Now we have the app created and configured on Wercker and on our server we need to tell the wercker what steps it need to do to deploy our blog, we do that creating a wercker.yml file on the root of our blog folder.
I will use the wercker.yml file I used as base to create mine, it’s almost the same thing I just made some changes to debug a problem that I will explain later:
box: ubuntu build: steps: - firstname.lastname@example.org: version: "0.18.1" theme: theme-name flags: --buildDrafts=false --noTimes deploy: steps: - install-packages: packages: openssh-client rsync - add-to-known_hosts: hostname: $HOSTNAME - mktemp: envvar: PRIVATEKEY_PATH - create-file: name: write key filename: $PRIVATEKEY_PATH content: $WERCKER_PRIVATE overwrite: true - script: name: transfer blog code: | rsync -au -e "ssh -i $PRIVATEKEY_PATH -o StrictHostKeyChecking=no -o UserKnownHostsFile=/dev/null" --progress public/* root@$HOSTNAME:/var/www/blog ssh -i $PRIVATEKEY_PATH -l root -o UserKnownHostsFile=/dev/null -o StrictHostKeyChecking=no $HOSTNAME chown -R www-data:www-data /var/www/ - script: name: restart nginx code: ssh -i $PRIVATEKEY_PATH -l root -o UserKnownHostsFile=/dev/null -o StrictHostKeyChecking=no $HOSTNAME nginx -s reload
Important steps here:
1 - If you didn’t have a theme on your hugo blog you can just remove the theme line on wercker file. 2 - If you didn’t change the nginx default folder change this line:
rsync -au -e "ssh -i $PRIVATEKEY_PATH -o StrictHostKeyChecking=no -o UserKnownHostsFile=/dev/null" --progress public/* root@$HOSTNAME:/var/www/blog To: rsync -au -e "ssh -i $PRIVATEKEY_PATH -o StrictHostKeyChecking=no -o UserKnownHostsFile=/dev/null" --progress public/* root@$HOSTNAME:/var/www/html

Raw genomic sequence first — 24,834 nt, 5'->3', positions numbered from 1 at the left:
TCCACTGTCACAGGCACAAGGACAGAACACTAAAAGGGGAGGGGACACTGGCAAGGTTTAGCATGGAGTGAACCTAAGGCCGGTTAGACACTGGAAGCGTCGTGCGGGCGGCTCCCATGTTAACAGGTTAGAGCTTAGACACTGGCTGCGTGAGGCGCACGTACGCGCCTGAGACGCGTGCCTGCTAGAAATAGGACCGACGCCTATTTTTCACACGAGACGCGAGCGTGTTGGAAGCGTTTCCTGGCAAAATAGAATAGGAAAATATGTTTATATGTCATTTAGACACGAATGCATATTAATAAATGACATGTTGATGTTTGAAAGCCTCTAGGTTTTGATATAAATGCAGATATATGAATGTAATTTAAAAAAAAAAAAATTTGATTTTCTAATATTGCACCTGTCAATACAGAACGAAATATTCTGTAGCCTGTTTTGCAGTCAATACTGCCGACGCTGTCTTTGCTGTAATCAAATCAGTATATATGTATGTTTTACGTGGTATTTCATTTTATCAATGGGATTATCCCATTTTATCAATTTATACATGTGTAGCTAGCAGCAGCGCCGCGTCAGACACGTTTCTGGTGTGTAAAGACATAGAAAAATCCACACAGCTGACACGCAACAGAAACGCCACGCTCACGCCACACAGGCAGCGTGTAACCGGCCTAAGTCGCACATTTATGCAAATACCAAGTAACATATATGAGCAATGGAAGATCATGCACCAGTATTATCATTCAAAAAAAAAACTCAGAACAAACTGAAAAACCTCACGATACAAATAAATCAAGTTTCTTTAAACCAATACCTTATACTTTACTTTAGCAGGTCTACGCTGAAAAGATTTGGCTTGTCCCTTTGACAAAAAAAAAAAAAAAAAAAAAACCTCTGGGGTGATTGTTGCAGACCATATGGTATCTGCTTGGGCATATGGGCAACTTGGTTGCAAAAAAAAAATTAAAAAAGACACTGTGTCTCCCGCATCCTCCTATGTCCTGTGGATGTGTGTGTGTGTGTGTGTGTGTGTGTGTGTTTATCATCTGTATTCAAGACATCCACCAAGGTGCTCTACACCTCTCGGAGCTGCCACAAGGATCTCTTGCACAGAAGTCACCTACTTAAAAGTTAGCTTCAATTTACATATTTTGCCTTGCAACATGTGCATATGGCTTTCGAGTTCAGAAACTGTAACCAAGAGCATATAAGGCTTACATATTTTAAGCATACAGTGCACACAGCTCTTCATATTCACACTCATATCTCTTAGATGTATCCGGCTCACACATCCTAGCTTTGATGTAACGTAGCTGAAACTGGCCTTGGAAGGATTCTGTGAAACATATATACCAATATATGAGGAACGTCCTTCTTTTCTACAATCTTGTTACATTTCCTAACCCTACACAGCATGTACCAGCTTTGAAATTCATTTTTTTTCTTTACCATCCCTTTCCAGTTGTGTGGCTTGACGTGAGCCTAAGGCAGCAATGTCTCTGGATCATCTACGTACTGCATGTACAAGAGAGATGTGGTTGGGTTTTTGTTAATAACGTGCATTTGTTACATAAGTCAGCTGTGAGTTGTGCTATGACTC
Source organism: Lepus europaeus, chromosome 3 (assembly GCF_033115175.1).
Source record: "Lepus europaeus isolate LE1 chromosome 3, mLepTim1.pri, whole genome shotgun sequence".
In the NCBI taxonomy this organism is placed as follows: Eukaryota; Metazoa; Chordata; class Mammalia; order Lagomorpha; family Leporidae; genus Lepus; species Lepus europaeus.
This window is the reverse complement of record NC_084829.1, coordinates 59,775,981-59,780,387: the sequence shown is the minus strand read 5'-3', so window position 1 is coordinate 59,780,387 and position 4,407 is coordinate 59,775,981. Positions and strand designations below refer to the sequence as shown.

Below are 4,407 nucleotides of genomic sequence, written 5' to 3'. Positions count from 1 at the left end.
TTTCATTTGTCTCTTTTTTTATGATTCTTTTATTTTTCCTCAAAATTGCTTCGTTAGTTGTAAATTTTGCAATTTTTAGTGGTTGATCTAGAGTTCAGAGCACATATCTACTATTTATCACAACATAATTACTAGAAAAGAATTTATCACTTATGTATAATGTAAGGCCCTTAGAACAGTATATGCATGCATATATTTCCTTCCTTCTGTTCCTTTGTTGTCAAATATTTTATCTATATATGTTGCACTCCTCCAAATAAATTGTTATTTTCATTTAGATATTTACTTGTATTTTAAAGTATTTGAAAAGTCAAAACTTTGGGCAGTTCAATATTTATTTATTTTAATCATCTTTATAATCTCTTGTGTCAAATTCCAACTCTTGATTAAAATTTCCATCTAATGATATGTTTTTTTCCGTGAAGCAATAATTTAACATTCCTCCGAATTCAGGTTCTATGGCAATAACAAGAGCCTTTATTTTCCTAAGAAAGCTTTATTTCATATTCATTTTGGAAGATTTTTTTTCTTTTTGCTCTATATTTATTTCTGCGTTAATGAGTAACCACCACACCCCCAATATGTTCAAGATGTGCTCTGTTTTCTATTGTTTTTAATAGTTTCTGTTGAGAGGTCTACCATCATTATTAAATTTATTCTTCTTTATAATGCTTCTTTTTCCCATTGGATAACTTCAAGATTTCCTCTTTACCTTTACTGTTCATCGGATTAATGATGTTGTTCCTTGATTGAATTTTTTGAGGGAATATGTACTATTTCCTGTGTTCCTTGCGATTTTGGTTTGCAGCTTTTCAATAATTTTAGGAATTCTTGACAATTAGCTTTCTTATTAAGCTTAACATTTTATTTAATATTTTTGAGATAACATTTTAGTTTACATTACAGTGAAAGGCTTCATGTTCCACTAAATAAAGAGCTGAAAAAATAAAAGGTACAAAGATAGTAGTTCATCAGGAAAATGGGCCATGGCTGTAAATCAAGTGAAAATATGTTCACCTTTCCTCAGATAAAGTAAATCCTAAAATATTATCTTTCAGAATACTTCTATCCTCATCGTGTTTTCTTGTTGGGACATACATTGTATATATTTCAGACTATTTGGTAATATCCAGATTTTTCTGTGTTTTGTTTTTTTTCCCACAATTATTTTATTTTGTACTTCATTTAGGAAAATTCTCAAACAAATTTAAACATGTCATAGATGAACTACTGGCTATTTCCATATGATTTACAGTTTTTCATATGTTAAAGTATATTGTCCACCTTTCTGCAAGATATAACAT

Now we have our wecker.yml file let’s add a new workflow to our app on wercker to deploy the blog. Access the workflow tab on our wercker app dashboard:
Click on add a new pipeline button and create a new pipeline like the image:
After that add the new pipeline to workflow when the master branch receives the push, like I did on this image and add the deploy pipeline that you created as Execute Pipeline:
To test if everything is working just push on your master branch and you will see a new deploy process running on the Runs tab of your wercker app dashboard. After the steps finish you can access and see that your blog is up and running.
When I was doing that my theme was just working locally, when it was deploying a message appeared:
============================================================= Your rendered home page is blank: /index.html is zero-length * Did you specify a theme on the command-line or in your "config.toml" file? (Current theme: "hugo-icarus-theme") * For more debugging information, run "hugo -v" =============================================================
And I discover that I need to remove the .git/ folder inside the theme folder because this creates a submodule and the deploy process could not make the theme works on linux. After I opened a issue on ArjenSchwarz/wercker-step-hugo-build project I discovered the problem, he also gave me another solution that I didn’t tried if you want to test feel free to do that, here the issue link.
I’d like to thanks the digital ocean tutorials that I used to make this post and to thanks gettingthingstech.com that have a great tutorial of how to setup this environment to that I also used as based to create this post.
You can access the gettingthingstech.com post of how to setup this environment here.